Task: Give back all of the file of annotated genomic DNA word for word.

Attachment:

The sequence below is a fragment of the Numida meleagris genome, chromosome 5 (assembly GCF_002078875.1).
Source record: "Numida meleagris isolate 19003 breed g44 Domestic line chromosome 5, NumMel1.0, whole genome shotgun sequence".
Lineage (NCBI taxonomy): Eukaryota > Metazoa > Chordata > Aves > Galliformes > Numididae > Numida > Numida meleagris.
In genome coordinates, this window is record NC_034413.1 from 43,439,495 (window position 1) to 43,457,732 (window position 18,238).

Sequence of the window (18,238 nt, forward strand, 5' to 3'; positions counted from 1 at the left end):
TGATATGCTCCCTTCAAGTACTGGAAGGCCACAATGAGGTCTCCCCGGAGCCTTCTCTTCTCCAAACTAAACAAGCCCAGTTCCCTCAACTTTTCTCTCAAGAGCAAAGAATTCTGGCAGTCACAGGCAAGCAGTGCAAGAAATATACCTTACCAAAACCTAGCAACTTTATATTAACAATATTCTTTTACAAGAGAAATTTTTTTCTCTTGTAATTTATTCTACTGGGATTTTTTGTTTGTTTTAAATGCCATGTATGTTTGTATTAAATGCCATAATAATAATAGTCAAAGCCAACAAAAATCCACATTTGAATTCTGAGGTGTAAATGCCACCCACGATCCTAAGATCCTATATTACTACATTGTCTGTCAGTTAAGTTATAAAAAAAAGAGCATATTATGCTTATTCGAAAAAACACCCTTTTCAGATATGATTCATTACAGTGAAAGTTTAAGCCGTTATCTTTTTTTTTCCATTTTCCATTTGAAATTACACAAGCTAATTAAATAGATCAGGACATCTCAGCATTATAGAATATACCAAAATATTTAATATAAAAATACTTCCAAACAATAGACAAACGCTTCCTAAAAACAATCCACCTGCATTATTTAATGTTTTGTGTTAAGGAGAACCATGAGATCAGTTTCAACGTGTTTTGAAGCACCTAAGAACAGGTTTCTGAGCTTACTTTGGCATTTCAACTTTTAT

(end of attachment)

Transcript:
The sequence below is a fragment of the Numida meleagris genome, chromosome 5 (assembly GCF_002078875.1).
Source record: "Numida meleagris isolate 19003 breed g44 Domestic line chromosome 5, NumMel1.0, whole genome shotgun sequence".
Lineage (NCBI taxonomy): Eukaryota > Metazoa > Chordata > Aves > Galliformes > Numididae > Numida > Numida meleagris.
In genome coordinates, this window is record NC_034413.1 from 43,439,495 (window position 1) to 43,457,732 (window position 18,238).

Sequence of the window (18,238 nt, forward strand, 5' to 3'; positions counted from 1 at the left end):
TGATATGCTCCCTTCAAGTACTGGAAGGCCACAATGAGGTCTCCCCGGAGCCTTCTCTTCTCCAAACTAAACAAGCCCAGTTCCCTCAACTTTTCTCTCAAGAGCAAAGAATTCTGGCAGTCACAGGCAAGCAGTGCAAGAAATATACCTTACCAAAACCTAGCAACTTTATATTAACAATATTCTTTTACAAGAGAAATTTTTTTCTCTTGTAATTTATTCTACTGGGATTTTTTGTTTGTTTTAAATGCCATGTATGTTTGTATTAAATGCCATAATAATAATAGTCAAAGCCAACAAAAATCCACATTTGAATTCTGAGGTGTAAATGCCACCCACGATCCTAAGATCCTATATTACTACATTGTCTGTCAGTTAAGTTATAAAAAAAAGAGCATATTATGCTTATTCGAAAAAACACCCTTTTCAGATATGATTCATTACAGTGAAAGTTTAAGCCGTTATCTTTTTTTTTCCATTTTCCATTTGAAATTACACAAGCTAATTAAATAGATCAGGACATCTCAGCATTATAGAATATACCAAAATATTTAATATAAAAATACTTCCAAACAATAGACAAACGCTTCCTAAAAACAATCCACCTGCATTATTTAATGTTTTGTGTTAAGGAGAACCATGAGATCAGTTTCAACGTGTTTTGAAGCACCTAAGAACAGGTTTCTGAGCTTACTTTGGCATTTCAACTTTTAT